The Curse of Pop Culture

Pop culture has been mostly about ordinary men and women making it big, achieving success that was not actually meant for them. The trend could be seen right from the days of fairy tales and folk tales when a poor boy would meet his beautiful princess or the hard-working maid would meet her knight in the shining armour. The trend continues with different plots and stories, while the structure remains the same. Pop culture’s structure, structuralists would argue, is the same as it follows the story of an ordinary person achieving that is something unattainable.

One could take the example of modern media even, where bodies and plots are glamorized enough to make people cringe. That glamour is what people strive to achieve, or gloss over people who have achieved and imagine their lives, empathize with them. Though it is unfair to dismiss pop culture as being ahistorical and assuming deterministic structural forces upon free will, it sometimes does seem so. One could think about thousands of examples about how most of what makes pop culture is inherently of the same structure: achieving the unachievable. If this trend has always been so, it reflects the masses aspirations to grow, and improve their rather dismal lives.

In such a case, instead of dismissing pop culture as being inherently of the same structure, one must appreciate its ability to provide hope to people who are surrounded by banalities. This structure allows the masses to dream, and imagine a life, a possibility that they may someday be somewhere they see on popular media. Thus, structure of pop culture need not be negative, and though there may not be innovation in the way pop culture has been thrusted upon its consumers, it has its share of reasons to be. Elitist movements have long derided the importance of what consists of pop and mass cultures.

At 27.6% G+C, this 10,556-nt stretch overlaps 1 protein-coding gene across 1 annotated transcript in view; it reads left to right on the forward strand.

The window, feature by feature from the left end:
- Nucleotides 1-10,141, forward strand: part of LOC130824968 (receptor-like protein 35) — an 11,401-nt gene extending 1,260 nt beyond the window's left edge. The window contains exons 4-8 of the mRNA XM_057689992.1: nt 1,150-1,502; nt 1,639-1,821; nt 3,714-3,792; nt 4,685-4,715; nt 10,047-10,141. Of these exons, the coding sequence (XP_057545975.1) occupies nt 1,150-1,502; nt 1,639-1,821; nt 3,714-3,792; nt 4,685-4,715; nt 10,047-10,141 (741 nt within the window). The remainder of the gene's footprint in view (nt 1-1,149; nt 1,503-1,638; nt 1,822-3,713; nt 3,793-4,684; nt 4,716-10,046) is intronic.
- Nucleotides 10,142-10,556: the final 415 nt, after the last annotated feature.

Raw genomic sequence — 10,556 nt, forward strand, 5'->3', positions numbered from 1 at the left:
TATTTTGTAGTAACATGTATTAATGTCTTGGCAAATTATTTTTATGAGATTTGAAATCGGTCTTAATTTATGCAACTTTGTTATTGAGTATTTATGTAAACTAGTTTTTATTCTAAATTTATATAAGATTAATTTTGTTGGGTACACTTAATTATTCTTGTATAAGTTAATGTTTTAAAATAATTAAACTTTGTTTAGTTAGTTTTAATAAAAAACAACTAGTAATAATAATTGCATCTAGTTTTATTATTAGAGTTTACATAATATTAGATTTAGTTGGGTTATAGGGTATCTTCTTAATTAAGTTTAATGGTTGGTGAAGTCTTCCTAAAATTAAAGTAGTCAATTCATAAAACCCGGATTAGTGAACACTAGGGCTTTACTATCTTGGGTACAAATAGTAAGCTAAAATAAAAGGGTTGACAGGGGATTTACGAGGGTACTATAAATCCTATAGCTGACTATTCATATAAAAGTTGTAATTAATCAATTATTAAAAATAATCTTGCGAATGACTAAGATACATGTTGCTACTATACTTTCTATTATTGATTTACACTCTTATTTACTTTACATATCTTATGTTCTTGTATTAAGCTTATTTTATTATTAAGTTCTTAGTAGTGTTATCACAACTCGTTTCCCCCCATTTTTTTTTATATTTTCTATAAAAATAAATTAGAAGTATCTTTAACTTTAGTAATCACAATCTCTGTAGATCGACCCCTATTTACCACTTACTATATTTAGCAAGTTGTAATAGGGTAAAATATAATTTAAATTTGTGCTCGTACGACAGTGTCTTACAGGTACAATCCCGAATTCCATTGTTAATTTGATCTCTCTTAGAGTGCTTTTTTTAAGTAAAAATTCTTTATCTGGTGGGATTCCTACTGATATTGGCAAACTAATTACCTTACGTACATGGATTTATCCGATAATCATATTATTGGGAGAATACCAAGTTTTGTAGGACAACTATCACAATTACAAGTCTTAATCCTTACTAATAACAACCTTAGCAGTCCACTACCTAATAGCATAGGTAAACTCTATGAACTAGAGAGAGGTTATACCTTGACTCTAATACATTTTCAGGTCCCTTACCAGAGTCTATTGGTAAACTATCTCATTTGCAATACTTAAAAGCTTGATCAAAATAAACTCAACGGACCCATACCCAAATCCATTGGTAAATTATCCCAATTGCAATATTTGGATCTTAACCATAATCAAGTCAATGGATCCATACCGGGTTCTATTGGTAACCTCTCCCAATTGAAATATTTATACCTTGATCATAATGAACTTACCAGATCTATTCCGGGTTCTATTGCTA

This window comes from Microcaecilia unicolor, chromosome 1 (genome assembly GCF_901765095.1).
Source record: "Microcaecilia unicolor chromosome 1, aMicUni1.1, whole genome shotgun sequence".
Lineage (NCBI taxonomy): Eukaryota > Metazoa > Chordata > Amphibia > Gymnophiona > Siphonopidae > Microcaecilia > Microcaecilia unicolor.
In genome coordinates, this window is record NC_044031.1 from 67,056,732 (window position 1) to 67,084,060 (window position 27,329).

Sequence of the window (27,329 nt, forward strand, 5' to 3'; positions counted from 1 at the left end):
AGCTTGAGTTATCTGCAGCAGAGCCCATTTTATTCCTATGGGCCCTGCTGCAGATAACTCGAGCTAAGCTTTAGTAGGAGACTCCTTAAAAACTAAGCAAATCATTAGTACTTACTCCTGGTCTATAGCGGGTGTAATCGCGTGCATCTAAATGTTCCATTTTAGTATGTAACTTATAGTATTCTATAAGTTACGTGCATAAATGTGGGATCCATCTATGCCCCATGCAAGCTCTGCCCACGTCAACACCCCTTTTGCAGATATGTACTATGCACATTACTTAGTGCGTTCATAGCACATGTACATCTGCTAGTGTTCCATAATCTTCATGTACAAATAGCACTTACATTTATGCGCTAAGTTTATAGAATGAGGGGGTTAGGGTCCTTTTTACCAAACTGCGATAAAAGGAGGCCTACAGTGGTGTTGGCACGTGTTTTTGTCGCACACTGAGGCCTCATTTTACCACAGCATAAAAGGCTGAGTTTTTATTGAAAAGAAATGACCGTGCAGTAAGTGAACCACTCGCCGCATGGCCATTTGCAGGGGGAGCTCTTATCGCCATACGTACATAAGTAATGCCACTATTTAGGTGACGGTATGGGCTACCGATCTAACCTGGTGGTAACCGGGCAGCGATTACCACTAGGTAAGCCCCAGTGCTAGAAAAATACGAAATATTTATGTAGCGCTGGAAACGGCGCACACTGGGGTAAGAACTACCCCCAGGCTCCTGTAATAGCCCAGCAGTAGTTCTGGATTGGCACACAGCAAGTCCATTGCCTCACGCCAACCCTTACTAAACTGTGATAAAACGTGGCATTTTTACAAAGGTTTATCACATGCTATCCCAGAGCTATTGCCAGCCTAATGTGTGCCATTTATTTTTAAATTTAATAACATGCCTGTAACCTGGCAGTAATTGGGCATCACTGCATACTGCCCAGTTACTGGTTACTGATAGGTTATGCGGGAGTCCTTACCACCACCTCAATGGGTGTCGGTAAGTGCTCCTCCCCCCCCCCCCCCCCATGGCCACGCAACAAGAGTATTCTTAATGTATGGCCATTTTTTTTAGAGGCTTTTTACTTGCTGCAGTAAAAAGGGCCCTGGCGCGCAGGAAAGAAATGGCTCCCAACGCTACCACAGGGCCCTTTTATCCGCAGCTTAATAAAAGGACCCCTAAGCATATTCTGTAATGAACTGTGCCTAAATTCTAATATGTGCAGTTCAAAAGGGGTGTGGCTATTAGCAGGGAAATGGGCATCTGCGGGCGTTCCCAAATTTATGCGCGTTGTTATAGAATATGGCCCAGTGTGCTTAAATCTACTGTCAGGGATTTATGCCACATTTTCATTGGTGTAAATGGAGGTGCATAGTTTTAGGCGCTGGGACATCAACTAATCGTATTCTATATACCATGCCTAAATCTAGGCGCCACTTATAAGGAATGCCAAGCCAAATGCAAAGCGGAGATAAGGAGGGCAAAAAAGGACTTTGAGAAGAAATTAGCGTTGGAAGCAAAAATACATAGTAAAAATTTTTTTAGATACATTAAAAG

Understandably so, but it provides a keen observer with information that is contemporary, relevant and valuable in particular times and situations. Moreover, what has been considered pop culture has always been later deemed high and elite, and grossly misunderstood earlier. These changing perceptions and opinions about what is pop and what is high culture are shifty, transient and impermanent. It is difficult to draw a line between what is pop and what is high. Like most things in this world, there are no whites and blacks but shades of gray.

Unfortunately, the structure, however important it may seem to be, also does reveal another aspect of human beings. It reveals that the majority of humans seek to achieve what cannot be, and continue to dream. It is this oppressive hope and ability to dream that helps the larger part of the mankind to desire living. The ones that understand this oppressive reality in a different fashion, and the ones that understand the insignificance of the ideals portrayed by pop culture have to bear something rather sinister. It is perhaps called the curse of pop culture.


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